There is, therefore, a trend towards simplifying anatomic repairs in an attempt to optimize their risk-benefit ratio, broaden their applicability, and incite lower-volume centers to adopt such approaches over higher-risk double switch surgery or avoidable Fontan palliation. The one-and-a-half ventricular repair technique, which substitutes the Senning component for a hemi-Mustard and bidirectional Glenn (BDG), is a good example of such a trend. It was proposed as early as 2004 as a means of addressing the small effective RV size that sometimes results from Rastelli variants of the double switch operation (22). The combined experience of 76 cases performed by three additional centers has suggested that it may be reasonable to perform a one-and-a-half ventricular repair in the context of relative surgical inexperience with the Senning procedure, borderline RV function and unfavorable tricuspid valve anatomy (23-26).

In a recent issue of the European Journal of Cardiothoracic Surgery, Zhang et al. contribute to the current evidence base a case-series of 31 consecutive patients who underwent a one-and-a-half ventricular repair for ccTGA at a single institution in Beijing, China, between 2011 and 2015 (27). To our knowledge, this manuscript is the first to report the systematic use of hemi-Mustard and BDG procedures in the setting of pulmonary stenosis coupled with cardiac malposition. The technique, performed in combination with a Rastelli procedure, was applied without individualized assessment of the need for RV decompression. In other words, its indication was predominantly driven by technical challenges anticipated as a result of malposition, as opposed to a diagnosis of preoperative RV dysfunction, tricuspid insufficiency, or intraoperative recognition of severely reduced RV cavity size post intraventricular rerouting. In addition to introducing a new patient selection criterion that could potentially impact use of the one-and-a-half ventricular repair, Zhang et al. commented on their experience with staging of the superior cavopulmonary anastomosis in the context of ccTGA.

In their descriptive study of 31 patients, 11 underwent a staged procedure with a BDG performed prior to the hemi-Mustard and Rastelli (27). Consequently, most children were well over 1 year of age at the time of completion of ccTGA repair. Outcomes were reported at a mean follow-up of 3.3 years. Although there was 1 (3.2%) mid-term fatality, no perioperative death occurred. The incidence of atrial baffle obstruction, complete heart block and reoperation was 3.2%, 9.7% and 12.9%, respectively. Despite reintervention being rather common, the authors specified that all redo surgeries were in the perioperative phase, with no patient requiring a pulmonary conduit change. The absence of sinus node dysfunction is consistent with the relatively short follow-up period. While the authors are to be commended for these results that they considered favorable, the absence of controls precludes comparisons to other surgical techniques. Comparisons between one- and two-stage repair groups not surprisingly failed to yield significant findings given the limited sample size and lack of statistical power. It was noted, however, that a statistically greater incidence of postoperative pleural effusions occurred when the BDG, hemi-Mustard and Rastelli were performed concomitantly (P=0.033). This result is difficult to interpret if the incidence of pleural effusions in staged patients post-BDG is not taken into consideration.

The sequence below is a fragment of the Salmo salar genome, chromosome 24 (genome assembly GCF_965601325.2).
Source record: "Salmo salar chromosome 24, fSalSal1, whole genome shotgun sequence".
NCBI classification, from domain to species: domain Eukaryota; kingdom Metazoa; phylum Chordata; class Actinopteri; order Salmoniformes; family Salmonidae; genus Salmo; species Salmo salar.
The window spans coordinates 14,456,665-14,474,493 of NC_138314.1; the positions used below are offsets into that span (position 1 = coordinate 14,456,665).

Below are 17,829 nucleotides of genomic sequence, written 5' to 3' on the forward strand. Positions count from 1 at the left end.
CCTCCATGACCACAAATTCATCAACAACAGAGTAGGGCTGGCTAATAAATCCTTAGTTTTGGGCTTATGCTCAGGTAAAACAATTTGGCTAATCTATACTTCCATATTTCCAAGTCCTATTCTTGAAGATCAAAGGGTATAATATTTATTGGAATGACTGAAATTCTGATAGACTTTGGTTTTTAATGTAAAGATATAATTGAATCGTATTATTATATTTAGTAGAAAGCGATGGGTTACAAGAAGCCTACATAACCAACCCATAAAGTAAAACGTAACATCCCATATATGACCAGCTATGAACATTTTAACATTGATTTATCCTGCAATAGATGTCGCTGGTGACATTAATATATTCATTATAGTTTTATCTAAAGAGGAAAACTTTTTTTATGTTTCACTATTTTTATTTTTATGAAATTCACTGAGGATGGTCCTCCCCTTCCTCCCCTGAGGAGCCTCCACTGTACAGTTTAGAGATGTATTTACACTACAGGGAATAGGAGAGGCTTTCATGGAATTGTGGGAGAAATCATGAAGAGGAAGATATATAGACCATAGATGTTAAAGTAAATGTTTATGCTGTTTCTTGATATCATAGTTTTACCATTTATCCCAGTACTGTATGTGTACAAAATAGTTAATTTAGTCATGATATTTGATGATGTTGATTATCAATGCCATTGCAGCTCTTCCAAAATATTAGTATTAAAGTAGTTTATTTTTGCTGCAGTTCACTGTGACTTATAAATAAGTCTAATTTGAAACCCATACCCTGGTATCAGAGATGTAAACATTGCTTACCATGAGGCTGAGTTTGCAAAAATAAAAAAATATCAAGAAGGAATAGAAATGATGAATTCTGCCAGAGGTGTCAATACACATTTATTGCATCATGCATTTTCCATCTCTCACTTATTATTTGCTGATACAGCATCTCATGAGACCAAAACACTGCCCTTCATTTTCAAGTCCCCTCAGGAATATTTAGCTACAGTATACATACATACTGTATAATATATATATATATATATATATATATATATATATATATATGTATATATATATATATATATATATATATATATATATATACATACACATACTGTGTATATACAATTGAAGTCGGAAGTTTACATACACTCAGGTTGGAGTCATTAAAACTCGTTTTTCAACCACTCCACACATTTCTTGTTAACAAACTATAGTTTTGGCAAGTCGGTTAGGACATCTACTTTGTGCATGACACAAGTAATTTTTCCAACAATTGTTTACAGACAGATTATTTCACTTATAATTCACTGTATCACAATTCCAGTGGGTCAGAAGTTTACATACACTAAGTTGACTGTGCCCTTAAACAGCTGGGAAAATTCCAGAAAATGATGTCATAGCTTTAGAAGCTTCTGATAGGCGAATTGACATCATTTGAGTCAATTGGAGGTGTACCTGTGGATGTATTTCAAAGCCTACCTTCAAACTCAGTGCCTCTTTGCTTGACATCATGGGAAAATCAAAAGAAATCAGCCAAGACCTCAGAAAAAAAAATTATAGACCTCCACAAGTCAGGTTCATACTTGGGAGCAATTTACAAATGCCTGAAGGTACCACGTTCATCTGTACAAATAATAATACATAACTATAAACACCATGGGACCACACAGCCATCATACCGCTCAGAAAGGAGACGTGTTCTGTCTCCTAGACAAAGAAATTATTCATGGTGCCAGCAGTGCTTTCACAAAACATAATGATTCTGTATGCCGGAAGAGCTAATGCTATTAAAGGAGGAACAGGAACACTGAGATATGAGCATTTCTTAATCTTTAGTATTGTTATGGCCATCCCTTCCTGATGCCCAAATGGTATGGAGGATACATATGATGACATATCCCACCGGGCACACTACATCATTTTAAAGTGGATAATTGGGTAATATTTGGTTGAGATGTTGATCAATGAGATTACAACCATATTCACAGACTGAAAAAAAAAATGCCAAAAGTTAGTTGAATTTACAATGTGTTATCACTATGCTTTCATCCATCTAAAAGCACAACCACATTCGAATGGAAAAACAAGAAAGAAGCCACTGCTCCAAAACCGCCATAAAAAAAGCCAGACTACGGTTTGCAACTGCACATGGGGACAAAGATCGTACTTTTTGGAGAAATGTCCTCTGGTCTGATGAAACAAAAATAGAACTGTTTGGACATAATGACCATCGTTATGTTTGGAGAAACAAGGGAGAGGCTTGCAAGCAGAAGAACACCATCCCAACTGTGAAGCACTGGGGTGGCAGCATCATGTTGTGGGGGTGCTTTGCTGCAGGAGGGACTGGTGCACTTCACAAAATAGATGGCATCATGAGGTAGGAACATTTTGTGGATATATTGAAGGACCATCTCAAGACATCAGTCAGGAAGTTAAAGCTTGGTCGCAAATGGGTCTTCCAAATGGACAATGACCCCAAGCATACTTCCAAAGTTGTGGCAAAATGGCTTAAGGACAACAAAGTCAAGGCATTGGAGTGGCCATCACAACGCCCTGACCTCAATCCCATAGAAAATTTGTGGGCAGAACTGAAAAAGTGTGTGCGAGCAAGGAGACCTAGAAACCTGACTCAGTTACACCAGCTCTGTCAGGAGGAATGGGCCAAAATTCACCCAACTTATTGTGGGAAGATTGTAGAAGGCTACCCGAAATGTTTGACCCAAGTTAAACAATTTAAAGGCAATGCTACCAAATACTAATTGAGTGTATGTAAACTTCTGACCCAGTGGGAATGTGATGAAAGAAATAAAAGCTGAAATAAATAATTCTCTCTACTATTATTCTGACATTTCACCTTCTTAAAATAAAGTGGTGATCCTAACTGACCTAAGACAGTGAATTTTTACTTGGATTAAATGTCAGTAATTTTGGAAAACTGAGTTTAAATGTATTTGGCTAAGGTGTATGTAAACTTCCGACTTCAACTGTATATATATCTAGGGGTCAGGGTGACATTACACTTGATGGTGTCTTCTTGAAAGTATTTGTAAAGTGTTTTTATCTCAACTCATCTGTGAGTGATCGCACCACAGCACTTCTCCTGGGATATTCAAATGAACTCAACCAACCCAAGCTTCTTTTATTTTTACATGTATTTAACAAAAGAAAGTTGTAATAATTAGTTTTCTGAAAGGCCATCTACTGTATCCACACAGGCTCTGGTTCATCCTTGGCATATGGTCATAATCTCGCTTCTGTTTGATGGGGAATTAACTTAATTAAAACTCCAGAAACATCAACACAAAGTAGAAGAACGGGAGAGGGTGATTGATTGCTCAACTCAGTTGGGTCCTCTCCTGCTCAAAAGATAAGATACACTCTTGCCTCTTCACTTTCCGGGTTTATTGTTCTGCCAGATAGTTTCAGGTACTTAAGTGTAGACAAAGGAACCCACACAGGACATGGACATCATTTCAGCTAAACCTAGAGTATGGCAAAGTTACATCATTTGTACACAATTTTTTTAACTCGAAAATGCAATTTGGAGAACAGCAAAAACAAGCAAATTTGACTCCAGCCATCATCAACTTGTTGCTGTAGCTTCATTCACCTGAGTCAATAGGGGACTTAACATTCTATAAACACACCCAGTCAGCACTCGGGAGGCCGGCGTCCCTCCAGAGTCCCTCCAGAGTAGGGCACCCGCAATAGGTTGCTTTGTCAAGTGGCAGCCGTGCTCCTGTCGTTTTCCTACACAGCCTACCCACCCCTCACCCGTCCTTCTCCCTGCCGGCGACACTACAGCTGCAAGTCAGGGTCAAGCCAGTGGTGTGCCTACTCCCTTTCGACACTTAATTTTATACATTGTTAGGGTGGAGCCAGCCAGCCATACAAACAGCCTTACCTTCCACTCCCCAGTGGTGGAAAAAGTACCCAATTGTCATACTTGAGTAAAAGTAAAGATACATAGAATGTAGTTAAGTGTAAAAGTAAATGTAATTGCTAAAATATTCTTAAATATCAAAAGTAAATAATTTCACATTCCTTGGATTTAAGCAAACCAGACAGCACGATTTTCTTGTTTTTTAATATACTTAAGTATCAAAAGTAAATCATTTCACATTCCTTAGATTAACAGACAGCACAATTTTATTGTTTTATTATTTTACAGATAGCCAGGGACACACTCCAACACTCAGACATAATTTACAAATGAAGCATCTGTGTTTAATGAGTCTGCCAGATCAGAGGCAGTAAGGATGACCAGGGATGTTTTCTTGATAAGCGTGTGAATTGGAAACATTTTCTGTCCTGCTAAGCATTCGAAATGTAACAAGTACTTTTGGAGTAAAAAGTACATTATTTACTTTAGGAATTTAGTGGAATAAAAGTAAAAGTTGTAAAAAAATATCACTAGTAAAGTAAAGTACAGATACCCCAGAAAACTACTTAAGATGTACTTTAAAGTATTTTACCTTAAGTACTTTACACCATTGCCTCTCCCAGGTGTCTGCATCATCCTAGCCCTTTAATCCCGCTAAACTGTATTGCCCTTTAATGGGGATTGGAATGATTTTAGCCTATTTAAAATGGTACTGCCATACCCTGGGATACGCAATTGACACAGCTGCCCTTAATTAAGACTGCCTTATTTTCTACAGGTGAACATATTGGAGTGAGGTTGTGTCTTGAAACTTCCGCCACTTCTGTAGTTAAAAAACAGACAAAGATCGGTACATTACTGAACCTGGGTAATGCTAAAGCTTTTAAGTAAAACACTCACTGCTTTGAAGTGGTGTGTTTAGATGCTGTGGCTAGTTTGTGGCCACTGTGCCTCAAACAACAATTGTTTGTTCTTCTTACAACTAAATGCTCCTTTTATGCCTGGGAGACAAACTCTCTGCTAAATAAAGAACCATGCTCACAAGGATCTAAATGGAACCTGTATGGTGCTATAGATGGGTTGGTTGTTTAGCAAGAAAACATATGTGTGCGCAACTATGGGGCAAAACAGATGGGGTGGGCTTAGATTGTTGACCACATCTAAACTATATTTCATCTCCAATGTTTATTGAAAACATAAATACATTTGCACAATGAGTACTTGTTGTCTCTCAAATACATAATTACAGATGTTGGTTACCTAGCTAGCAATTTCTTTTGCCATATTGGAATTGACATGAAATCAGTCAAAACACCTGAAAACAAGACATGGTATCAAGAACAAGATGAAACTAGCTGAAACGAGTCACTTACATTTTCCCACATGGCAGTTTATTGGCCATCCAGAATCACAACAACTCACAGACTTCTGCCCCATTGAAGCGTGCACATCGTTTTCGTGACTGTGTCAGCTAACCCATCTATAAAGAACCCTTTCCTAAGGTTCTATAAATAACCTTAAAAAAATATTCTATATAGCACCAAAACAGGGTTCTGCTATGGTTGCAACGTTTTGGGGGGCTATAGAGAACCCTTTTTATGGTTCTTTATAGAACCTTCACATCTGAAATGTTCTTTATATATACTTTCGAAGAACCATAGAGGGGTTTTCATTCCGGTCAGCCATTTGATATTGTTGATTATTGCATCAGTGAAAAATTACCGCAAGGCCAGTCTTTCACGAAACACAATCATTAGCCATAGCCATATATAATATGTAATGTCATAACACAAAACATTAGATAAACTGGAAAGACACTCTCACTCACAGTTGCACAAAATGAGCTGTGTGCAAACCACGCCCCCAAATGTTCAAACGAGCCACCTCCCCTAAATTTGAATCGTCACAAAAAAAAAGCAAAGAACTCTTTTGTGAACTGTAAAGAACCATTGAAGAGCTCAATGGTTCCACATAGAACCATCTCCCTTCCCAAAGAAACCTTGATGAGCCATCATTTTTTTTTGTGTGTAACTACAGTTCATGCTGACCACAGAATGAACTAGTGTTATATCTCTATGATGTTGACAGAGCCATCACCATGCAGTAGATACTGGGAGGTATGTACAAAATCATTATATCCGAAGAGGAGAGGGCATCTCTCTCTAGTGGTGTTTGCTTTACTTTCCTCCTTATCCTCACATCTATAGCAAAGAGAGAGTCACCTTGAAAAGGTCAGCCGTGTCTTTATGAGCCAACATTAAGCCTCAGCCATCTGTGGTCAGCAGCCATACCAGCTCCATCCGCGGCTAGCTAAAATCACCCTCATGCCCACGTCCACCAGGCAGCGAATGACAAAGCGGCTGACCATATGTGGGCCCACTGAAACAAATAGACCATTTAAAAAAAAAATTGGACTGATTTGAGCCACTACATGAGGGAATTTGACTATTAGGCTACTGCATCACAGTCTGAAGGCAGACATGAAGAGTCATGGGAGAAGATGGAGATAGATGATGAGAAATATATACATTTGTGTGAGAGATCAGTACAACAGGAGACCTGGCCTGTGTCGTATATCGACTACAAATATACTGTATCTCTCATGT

In conclusion, Zhang et al.’s manuscript (27) describes a contemporary experience with the one-and-a-half ventricle repair for ccTGA in a large and highly specialized center. It raises important questions regarding the ability of lower-volume institutions to undertake complex ccTGA repairs in the context of malposition and the potential for BDG staging to improve outcomes in carefully selected patients. Furthermore, it comments on feasibility of the surgical technique (i.e., BDG, hemi-Mustard, and Rastelli) and reports encouraging results. Like most studies on the topic, the methodology does not allow direct comparisons to standard biventricular repair such that non-inferiority, let alone superiority, cannot be claimed. Lingering uncertainties remain regarding optimal patient selection criteria. While the experience shared on the management of a very complex disease is of great value, the manuscript also serves as a reminder that congenital cardiac surgery is a field in which significant breakthroughs are becoming increasingly difficult to achieve without collaborative studies. In this perspective, we hope that the article by Zhang et al. will spark further interest in the evaluation of surgical options offered to patients with ccTGA and ultimately spur multicenter initiatives designed and powered to meaningfully impact current practice.


Acknowledgements

None.


Footnote

Conflicts of Interest: The authors have no conflicts of interest to declare.


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Cite this article as: Deshaies C, Khairy P. The paradox of choice in the surgical management of congenitally corrected transposition: what should we do with all of these options supported by little evidence? Transl Pediatr 2018;7(1):5-8. doi: 10.21037/tp.2017.09.01